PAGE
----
The world’s solar superpower saw the amount of new capacity added in the first three months of the year fall 24% from the same period of 2019 as 1.75 TWh of solar electricity was curtailed, but the National Energy Administration expects both statistics to improve as China exits the public health crisis.
A growing number of companies in Indonesia, particularly multinationals that implement green policies or are listed as RE100 participants, are poised to adopt rooftop PV. Regulatory changes and signals from the country’s previous government, which supported coal, are paving the way for significant growth.
The panel is part of the company’s new Tiger Pro series, which includes two 530 W modules and a 430 W product for distributed-generation applications. It will begin production of the series in the fourth quarter, although it will start accepting first orders immediately.
State-owned solar company Panda Green will miss Friday’s deadline for publishing its audited figures for last year and new owners Beijing Energy have announced the formation of a committee to investigate the payment of $144 million in deposits to secure development rights for projects which never happened.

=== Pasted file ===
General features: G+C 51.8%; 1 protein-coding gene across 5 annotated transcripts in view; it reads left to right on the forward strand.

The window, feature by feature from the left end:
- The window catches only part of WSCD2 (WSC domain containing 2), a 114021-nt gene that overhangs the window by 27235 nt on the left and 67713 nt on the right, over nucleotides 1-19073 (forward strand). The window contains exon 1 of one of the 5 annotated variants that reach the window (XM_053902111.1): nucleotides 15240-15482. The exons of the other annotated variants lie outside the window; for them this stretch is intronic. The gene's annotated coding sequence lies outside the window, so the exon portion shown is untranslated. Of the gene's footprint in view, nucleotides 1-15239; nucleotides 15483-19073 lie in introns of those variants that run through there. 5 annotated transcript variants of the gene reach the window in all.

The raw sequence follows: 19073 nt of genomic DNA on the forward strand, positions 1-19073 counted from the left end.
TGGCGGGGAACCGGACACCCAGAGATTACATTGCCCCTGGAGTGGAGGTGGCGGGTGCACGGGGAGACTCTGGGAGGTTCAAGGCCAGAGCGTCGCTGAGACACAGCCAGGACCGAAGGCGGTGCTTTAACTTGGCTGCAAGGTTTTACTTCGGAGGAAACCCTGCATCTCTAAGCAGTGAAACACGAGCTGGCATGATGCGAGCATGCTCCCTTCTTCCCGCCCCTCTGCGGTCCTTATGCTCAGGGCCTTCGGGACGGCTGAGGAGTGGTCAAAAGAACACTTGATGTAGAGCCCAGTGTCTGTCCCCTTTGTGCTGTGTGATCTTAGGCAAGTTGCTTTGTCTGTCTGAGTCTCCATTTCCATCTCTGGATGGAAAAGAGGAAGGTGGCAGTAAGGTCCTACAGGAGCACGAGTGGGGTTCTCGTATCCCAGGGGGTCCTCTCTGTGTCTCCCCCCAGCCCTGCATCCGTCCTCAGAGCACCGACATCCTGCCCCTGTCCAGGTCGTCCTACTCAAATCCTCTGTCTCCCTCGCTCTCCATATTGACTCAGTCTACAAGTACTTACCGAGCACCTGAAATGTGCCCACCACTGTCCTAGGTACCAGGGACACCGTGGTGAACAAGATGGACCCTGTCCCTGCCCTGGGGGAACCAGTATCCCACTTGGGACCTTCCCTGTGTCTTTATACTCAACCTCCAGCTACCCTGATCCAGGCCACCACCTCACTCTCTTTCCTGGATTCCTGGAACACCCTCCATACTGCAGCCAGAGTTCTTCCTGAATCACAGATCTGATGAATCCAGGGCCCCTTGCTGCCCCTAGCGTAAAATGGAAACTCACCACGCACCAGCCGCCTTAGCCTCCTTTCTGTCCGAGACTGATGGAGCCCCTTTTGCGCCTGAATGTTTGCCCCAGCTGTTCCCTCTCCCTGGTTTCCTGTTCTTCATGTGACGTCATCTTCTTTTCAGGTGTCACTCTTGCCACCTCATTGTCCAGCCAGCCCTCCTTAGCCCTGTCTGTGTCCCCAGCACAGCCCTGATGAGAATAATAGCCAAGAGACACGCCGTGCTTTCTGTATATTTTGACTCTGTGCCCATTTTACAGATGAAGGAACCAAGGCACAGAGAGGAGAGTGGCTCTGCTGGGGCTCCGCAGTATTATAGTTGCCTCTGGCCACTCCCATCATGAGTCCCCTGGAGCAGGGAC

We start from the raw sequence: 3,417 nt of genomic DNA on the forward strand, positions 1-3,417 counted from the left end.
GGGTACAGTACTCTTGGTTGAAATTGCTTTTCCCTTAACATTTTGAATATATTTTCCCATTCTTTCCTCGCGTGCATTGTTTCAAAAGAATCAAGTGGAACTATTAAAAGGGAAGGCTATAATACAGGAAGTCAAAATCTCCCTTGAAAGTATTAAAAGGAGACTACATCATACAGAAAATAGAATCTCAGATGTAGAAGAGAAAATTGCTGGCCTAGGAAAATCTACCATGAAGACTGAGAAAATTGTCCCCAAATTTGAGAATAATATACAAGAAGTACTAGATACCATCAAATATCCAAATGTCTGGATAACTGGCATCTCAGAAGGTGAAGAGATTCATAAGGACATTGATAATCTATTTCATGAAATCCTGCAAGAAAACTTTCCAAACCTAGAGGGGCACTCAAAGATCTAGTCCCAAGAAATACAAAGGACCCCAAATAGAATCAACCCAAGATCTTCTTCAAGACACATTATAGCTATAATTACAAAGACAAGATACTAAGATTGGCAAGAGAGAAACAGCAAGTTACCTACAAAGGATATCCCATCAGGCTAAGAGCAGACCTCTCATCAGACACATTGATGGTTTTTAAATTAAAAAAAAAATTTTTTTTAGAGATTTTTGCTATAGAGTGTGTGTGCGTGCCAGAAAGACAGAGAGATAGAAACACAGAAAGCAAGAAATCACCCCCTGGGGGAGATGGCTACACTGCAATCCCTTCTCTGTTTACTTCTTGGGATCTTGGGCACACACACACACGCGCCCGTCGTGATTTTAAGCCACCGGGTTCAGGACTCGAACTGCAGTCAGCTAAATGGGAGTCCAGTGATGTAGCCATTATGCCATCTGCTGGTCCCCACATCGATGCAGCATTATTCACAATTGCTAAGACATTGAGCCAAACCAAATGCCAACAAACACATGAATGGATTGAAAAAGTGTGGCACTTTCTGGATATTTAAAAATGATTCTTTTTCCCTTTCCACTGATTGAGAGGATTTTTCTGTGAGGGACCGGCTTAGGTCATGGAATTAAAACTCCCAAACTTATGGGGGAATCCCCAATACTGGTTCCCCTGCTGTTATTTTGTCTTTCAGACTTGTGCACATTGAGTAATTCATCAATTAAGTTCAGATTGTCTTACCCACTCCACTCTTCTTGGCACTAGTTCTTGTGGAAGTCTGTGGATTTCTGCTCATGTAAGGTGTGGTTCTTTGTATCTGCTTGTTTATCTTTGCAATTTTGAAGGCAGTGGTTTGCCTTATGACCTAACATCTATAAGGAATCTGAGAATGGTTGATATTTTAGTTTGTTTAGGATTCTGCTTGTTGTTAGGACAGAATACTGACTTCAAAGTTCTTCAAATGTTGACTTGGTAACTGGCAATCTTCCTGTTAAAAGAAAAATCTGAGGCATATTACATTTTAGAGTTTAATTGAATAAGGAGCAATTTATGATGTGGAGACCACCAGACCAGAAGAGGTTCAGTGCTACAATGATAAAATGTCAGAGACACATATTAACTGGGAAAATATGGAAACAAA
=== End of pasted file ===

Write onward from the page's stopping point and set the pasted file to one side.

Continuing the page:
Scientists from Saudi Arabia have proposed a new PV panel cooling technique which employs an atmospheric water harvester. The device uses waste heat from the PV panel to collect atmospheric water at night and then releases it during the day to cool down the module. The researchers claim the device may also be improved to produce liquid water, which could be used for the cleaning of the modules.
Chinese manufacturer JA Solar has announced a new 525 W+ panel and said the product will be available from the second half. Domestic rival Risen has shipped the first batch of its high-powered modules and intends to stick to pre-Covid-19 plans to ramp up production.
German production equipment provider Schmid and Saudi chemical group Sabic are planning to begin activities at a new factory in Saudi Arabia, with production being expected to begin in 2021.
Every summer, millions flock to a festival in the city of Boryeong, 200km south of Seoul. The community offers visitors the chance to strip down and cake themselves in mud from the local tidal flats – a key geographic feature of the Korean Peninsula’s west coast. Another 50 km to the south lies the Saemangeum Seawall – the world’s longest manmade sea dyke, and the planned site of a massive 2.1 GW, state-backed floating PV installation.
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